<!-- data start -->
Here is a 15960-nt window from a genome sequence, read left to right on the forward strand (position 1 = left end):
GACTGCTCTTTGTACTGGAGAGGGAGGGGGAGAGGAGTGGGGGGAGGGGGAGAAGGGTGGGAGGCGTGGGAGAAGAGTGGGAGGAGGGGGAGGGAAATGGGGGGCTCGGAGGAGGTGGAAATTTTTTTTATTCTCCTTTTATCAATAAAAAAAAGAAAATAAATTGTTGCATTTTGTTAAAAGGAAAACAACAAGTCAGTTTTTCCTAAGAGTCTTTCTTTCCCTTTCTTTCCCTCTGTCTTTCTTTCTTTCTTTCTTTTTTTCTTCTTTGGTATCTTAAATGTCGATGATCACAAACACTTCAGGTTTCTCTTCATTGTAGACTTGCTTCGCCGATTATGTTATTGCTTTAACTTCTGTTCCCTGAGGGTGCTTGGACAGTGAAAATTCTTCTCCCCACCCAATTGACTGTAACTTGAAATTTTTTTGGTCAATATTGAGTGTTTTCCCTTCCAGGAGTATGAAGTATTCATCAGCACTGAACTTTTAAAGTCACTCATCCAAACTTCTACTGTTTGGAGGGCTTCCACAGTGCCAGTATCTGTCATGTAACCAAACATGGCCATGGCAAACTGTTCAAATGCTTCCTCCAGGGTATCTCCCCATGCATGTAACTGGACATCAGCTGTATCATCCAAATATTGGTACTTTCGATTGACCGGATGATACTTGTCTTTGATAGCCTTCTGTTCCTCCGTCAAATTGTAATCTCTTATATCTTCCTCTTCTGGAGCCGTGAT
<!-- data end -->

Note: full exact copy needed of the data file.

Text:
Here is a 15960-nt window from a genome sequence, read left to right on the forward strand (position 1 = left end):
GACTGCTCTTTGTACTGGAGAGGGAGGGGGAGAGGAGTGGGGGGAGGGGGAGAAGGGTGGGAGGCGTGGGAGAAGAGTGGGAGGAGGGGGAGGGAAATGGGGGGCTCGGAGGAGGTGGAAATTTTTTTTATTCTCCTTTTATCAATAAAAAAAAGAAAATAAATTGTTGCATTTTGTTAAAAGGAAAACAACAAGTCAGTTTTTCCTAAGAGTCTTTCTTTCCCTTTCTTTCCCTCTGTCTTTCTTTCTTTCTTTCTTTTTTTCTTCTTTGGTATCTTAAATGTCGATGATCACAAACACTTCAGGTTTCTCTTCATTGTAGACTTGCTTCGCCGATTATGTTATTGCTTTAACTTCTGTTCCCTGAGGGTGCTTGGACAGTGAAAATTCTTCTCCCCACCCAATTGACTGTAACTTGAAATTTTTTTGGTCAATATTGAGTGTTTTCCCTTCCAGGAGTATGAAGTATTCATCAGCACTGAACTTTTAAAGTCACTCATCCAAACTTCTACTGTTTGGAGGGCTTCCACAGTGCCAGTATCTGTCATGTAACCAAACATGGCCATGGCAAACTGTTCAAATGCTTCCTCCAGGGTATCTCCCCATGCATGTAACTGGACATCAGCTGTATCATCCAAATATTGGTACTTTCGATTGACCGGATGATACTTGTCTTTGATAGCCTTCTGTTCCTCCGTCAAATTGTAATCTCTTATATCTTCCTCTTCTGGAGCCGTGAT